What Does Success Look Like in a Christian School?

This is a really good question to ask, particularly in light of NAPLAN testing, exams, ATAR scores, and career counselling, and especially when there is so much attention focused on ranking students, achievement at all costs, being the top of the class, and directing students into highly paid, university accredited professions. Even though we may not believe this is the be all and end all, to what extent has this worldview been absorbed into our thinking as parents and teachers?

I would suggest that success is more closely aligned with growing student’s character traits and attitudes:

  • being the best that you can be
  • perseverance
  • determination
  • diligence
  • resilience
  • and above all, trusting in God (Proverbs 3:5-6)

In a very real way, our success as a College is determined by the extent to which we fulfill our mission, which is, to partner with parents as a covenant community in order to support them in their task of nurturing and educating their children. We achieve this by developing structures that support dynamic 21st Century Learning, stimulating the God-given creativity and curiosity of lifelong learners, and immersion in a Christian worldview (Locus2019).

This refers to an ongoing process of learning how to learn, rather than the memorisation of factual information under time-pressured conditions. Memorisation may get you through a test or exam, but has a limited impact on the life skills needed after school.

Success is better measured by improvement, growth, solving real world problems, teamwork and collaboration, where the process is just as important as the outcome. That is why Project- or Problem-Based Learning (PBL) has become such an important strategy. This is about engaging students, developing their curiosity as we explore God’s world, and learning to express ourselves creatively.

21st Century Learning is about teachers listening to students, developing relationships with them and giving them choices, rather than just telling them what to do, what notes to write down, and making decisions for them. It recognises that students need to have a voice, and be extended in flexible learning spaces (like the LRC), where students are not dependent on the teacher alone for content-specific knowledge, and have access to an almost limitless number of online resources.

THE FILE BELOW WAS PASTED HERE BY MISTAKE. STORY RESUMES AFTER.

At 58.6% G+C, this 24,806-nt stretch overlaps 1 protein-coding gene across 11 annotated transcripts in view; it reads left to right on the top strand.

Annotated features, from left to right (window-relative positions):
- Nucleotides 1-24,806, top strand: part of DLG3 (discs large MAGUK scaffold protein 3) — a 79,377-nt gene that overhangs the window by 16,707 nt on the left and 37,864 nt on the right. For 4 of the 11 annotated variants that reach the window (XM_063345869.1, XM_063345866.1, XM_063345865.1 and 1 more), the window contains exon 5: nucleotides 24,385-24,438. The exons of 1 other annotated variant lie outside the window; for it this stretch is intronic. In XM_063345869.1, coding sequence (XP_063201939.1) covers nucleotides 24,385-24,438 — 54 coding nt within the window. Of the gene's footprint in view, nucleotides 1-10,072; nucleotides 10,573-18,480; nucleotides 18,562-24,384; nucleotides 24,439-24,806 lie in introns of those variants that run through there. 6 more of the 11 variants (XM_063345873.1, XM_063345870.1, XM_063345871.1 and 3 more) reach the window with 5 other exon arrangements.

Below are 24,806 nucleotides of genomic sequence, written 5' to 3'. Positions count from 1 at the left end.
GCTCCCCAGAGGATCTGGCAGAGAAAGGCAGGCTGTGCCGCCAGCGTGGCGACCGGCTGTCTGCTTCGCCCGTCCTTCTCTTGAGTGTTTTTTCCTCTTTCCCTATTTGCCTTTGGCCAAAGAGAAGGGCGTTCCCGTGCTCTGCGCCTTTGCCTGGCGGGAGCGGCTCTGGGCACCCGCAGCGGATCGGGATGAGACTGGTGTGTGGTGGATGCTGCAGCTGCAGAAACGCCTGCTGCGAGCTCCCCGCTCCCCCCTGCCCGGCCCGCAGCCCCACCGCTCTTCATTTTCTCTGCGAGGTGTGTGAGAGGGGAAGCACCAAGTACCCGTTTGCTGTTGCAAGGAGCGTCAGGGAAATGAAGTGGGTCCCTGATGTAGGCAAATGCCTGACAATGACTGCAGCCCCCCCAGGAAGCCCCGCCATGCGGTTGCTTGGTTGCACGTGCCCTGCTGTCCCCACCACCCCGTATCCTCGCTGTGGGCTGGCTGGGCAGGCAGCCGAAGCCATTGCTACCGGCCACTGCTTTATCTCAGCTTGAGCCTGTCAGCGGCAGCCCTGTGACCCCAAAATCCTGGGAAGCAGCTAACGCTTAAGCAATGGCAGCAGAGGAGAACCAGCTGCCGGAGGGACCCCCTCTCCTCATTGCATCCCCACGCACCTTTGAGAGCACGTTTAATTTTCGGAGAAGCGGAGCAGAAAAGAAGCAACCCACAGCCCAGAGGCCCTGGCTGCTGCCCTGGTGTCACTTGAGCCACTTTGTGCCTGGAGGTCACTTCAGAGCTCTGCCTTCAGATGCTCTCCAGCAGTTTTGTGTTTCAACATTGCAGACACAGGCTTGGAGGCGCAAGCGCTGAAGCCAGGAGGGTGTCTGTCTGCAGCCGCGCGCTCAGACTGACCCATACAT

We need to accept that mistakes are okay, and are part of the learning process. Setbacks are often where we learn resilience, and learn the ability of overcoming. Children are fearfully and wonderfully made and God has made each of us uniquely, with different talents and giftings. In 1 Corinthians 12:14-26, Paul writes, “The eye cannot say to the hand, ‘I don’t need you!’ And the head cannot say to the feet, ‘I don’t need you!’ On the contrary, those parts of the body that seem to be weaker are indispensable.”

Our problem is that we sometimes buy into a worldview which compares and ranks one against another.

Rehoboth’s aim is to provide a holistic education that promotes excellence in ALL areas of development. Academic, spiritual, cultural, emotional, and physical aspects should complement rather than compete with each other, so that all children are given the encouragement to succeed and enjoy aspects of their schooling.

That is why it is important to develop broad extra-curricular and strong pastoral care programs, through which a lot of learning can take place. The attributes listed above are great preparations for life and the challenges we face, and are better measures what real success looks like when we work to bring glory to God and not to ourselves.

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